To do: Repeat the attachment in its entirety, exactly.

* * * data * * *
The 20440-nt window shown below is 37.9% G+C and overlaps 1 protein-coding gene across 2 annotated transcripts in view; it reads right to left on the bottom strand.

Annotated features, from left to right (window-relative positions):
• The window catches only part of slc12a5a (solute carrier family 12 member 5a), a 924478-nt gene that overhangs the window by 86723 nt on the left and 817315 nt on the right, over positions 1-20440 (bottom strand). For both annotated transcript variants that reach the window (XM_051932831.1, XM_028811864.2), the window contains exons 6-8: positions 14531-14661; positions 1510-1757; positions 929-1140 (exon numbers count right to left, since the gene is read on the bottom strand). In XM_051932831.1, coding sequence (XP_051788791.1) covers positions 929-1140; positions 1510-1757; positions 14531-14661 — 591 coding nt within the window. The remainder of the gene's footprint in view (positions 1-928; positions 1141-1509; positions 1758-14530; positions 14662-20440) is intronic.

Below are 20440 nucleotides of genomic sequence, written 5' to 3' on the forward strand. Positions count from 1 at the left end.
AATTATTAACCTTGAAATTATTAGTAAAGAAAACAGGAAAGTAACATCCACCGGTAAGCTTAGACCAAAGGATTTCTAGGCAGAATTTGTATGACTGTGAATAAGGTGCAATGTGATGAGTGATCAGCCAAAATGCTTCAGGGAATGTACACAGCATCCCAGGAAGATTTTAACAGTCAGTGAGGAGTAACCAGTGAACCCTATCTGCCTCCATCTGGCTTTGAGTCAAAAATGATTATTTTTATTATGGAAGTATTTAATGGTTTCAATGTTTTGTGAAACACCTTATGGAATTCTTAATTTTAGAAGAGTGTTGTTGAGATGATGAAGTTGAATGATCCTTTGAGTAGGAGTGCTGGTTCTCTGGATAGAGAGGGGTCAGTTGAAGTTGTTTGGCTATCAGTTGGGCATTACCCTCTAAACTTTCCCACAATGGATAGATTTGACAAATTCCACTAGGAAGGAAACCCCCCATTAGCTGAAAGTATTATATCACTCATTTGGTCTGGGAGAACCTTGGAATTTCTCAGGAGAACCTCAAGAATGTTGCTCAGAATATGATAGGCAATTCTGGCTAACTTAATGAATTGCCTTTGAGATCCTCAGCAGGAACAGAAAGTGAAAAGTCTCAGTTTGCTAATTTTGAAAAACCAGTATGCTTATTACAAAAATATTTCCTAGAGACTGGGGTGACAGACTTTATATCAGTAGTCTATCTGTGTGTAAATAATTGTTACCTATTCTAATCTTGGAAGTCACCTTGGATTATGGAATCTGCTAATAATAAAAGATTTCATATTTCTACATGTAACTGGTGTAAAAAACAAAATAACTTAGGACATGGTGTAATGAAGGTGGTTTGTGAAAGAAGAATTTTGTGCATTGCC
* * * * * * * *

The 20440-nt window shown below is 37.9% G+C and overlaps 1 protein-coding gene across 2 annotated transcripts in view; it reads right to left on the bottom strand.

Annotated features, from left to right (window-relative positions):
• The window catches only part of slc12a5a (solute carrier family 12 member 5a), a 924478-nt gene that overhangs the window by 86723 nt on the left and 817315 nt on the right, over positions 1-20440 (bottom strand). For both annotated transcript variants that reach the window (XM_051932831.1, XM_028811864.2), the window contains exons 6-8: positions 14531-14661; positions 1510-1757; positions 929-1140 (exon numbers count right to left, since the gene is read on the bottom strand). In XM_051932831.1, coding sequence (XP_051788791.1) covers positions 929-1140; positions 1510-1757; positions 14531-14661 — 591 coding nt within the window. The remainder of the gene's footprint in view (positions 1-928; positions 1141-1509; positions 1758-14530; positions 14662-20440) is intronic.

Below are 20440 nucleotides of genomic sequence, written 5' to 3' on the forward strand. Positions count from 1 at the left end.
AATTATTAACCTTGAAATTATTAGTAAAGAAAACAGGAAAGTAACATCCACCGGTAAGCTTAGACCAAAGGATTTCTAGGCAGAATTTGTATGACTGTGAATAAGGTGCAATGTGATGAGTGATCAGCCAAAATGCTTCAGGGAATGTACACAGCATCCCAGGAAGATTTTAACAGTCAGTGAGGAGTAACCAGTGAACCCTATCTGCCTCCATCTGGCTTTGAGTCAAAAATGATTATTTTTATTATGGAAGTATTTAATGGTTTCAATGTTTTGTGAAACACCTTATGGAATTCTTAATTTTAGAAGAGTGTTGTTGAGATGATGAAGTTGAATGATCCTTTGAGTAGGAGTGCTGGTTCTCTGGATAGAGAGGGGTCAGTTGAAGTTGTTTGGCTATCAGTTGGGCATTACCCTCTAAACTTTCCCACAATGGATAGATTTGACAAATTCCACTAGGAAGGAAACCCCCCATTAGCTGAAAGTATTATATCACTCATTTGGTCTGGGAGAACCTTGGAATTTCTCAGGAGAACCTCAAGAATGTTGCTCAGAATATGATAGGCAATTCTGGCTAACTTAATGAATTGCCTTTGAGATCCTCAGCAGGAACAGAAAGTGAAAAGTCTCAGTTTGCTAATTTTGAAAAACCAGTATGCTTATTACAAAAATATTTCCTAGAGACTGGGGTGACAGACTTTATATCAGTAGTCTATCTGTGTGTAAATAATTGTTACCTATTCTAATCTTGGAAGTCACCTTGGATTATGGAATCTGCTAATAATAAAAGATTTCATATTTCTACATGTAACTGGTGTAAAAAACAAAATAACTTAGGACATGGTGTAATGAAGGTGGTTTGTGAAAGAAGAATTTTGTGCATTGCC